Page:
After the fall of communism in 1989, electronica broke through seriously with groups such as Anima Sound System, Neo and Žagar and artists like Ákos Kovács (born 1968) and Yonderboi (really László Fogarasi, born 1980). Among the most famous in hip hop are Ganxsta Zolee (really Zana Zoltán, born 1966), FankaDeli (really Kőházy Ferenc, born 1983) and Dopeman (really Pityinger László, born 1974). Hip-hop has become especially popular with the Roma population in Hungary.
There are a lot of Hungarian groups playing heavy metal, whose dominant styles are the more extreme death metal and thrash metal. Some such groups, such as Dalriada, Ektomorph and Thy Catafalque, make music with elements of folk music.
The folk dances in Hungary are relatively few and similar. The oldest are ring dances and ring games, usually performed by girls (karikázó). During the Renaissance, soloist dances (legényes) were spread, among shepherds often performed with canes or swords (kanásztánc), and jump dances (ugrós). In the 18th and 19th centuries, recruitment dances (verbunk) and pair dances (csárdás) became popular. The dances all consist of a number of short motifs that combine improvisationally, in close interaction with the music.
After the Second World War, several major professional folk dance ensembles emerged, whose style and repertoire served as an example for ensembles in other countries. Stylized folk dances were grown and spread around the world by Hungarian professional dancers under the name of character dance.
The ballet gained a fixed stage through the opening of the National Theater in 1837. In the 1930’s and 1940’s, the ballet in Hungary achieved success through, among other things, choreographer Gyula Harangozó and dancer and ballet master Ferenc Nádasi. László Seregi and Antal Fodor belong to a later generation of prominent choreographers. Today there are ballet ensembles in Budapest. Pécs, Szeged and Győr.
Historic Hungary was a multicultural state, which influenced the development of Hungarian folk culture. In addition to interaction with the surrounding peoples, the immigration of Germans, Italians and others. has led to impulses that have left traces in the building arts, industries and folk poetry. In addition, there is some influence from the Ottoman dominions during the 16th and 16th centuries. The prevailing feudal system of life traits has favored the creation and preservation of regional distinctive cultures. The analysis of popular culture shows its position between east and west. It applies, among other things. in the settlement: urban structure of central European type in the west, solitary housing in the east; intensive agriculture in the west, extensively in the east. However, the plains of the shepherd’s shepherd culture have no connection to Hungarian ancient nomadism, but are a product of ecological conditions.
In folk music there are different historical layers, of which the gray songs and the pentatone melodies are the oldest. Eastern features are the shamanistic beliefs, the sago hero’s bath in horse’s milk, the goose-footed spinning castle, the witch with iron nose, etc. In the central parts of the country a high-profile late-medieval ballad art was preserved, which also contains Siberian epic elements. A Hungarian feature is the doubled settlement form, a conglomerate of male buildings encircled by barns and stables. Hungarian folk art is an integral part of the European. However, it shows features including in the shepherds’ wood carvings, in the Turkish-influenced embroidery and in the motif richness of ceramics. Special features are also the shepherd’s cape, “szür” and the wide linen trousers in the men’s suit.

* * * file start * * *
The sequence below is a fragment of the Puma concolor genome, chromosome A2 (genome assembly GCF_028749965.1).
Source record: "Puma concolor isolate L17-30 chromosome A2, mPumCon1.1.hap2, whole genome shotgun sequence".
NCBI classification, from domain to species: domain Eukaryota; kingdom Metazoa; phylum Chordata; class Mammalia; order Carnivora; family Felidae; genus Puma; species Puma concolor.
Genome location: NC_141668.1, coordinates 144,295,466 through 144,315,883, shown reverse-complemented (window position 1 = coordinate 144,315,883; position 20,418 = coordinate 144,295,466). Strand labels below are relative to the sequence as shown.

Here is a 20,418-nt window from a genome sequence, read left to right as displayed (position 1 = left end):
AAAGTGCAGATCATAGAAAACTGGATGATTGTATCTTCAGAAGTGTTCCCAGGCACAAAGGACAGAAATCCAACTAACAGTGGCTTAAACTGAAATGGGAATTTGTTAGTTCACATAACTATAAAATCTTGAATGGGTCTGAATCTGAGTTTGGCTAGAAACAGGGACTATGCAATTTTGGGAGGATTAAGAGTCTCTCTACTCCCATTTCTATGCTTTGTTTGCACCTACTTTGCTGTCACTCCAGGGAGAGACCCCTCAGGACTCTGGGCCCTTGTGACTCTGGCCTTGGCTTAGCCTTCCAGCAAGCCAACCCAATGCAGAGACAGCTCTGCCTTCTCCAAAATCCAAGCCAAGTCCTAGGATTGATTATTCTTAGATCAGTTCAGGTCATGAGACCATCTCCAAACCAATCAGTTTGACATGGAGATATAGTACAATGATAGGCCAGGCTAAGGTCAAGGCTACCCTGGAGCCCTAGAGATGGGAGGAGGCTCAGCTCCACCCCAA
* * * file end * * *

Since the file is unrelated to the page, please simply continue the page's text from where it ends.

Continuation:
For Hungarian food traditions, see Hungarian food.
Football is Hungary’s national sport and the country has proud achievements not least from the 1950’s. During that period, Hungary led developments in world football, partly thanks to big players such as Ferenc Puskás, Nándor Hidegkuti (1922–2002), Sándor Kocsis (1929–79) and József Bozsik (1925–78), and partly through innovative coaches. In the Hungarian national team, the lineup was introduced 3–3–4 with a withdrawn center forward and freer playing roles that preceded the 1970’s “total football”. Hungary was unbeaten during the period May 1950 to July 1954, when surprisingly lost the World Cup final against West Germany (2-3). In addition to the 1954 World Cup silver, Hungary has also taken the World Cup silver 1938 and the Olympic gold in 1952, 1964 and 1968.
Hungary has also achieved great success in swimming, water polo, canoeing, fencing, modern pentathlon, gymnastics, wrestling and boxing. The biggest sports profiles (besides the above mentioned football players) include the fencer Aladár Gerevich (seven Olympic golds 1932-60), boxer László Papp (three Olympic golds 1948-56) and the swimmers Tamás Darnyi (born 1967; four Olympic golds 1988-92) and Krisztina Egerszegi (born 1974; five Olympic golds 1988–96).
The most notable international event is the Hungary Grand Prix, one of the competitions in the Formula 1 World Cup, which is run annually at Hungaroring in Mogyoród just outside Budapest.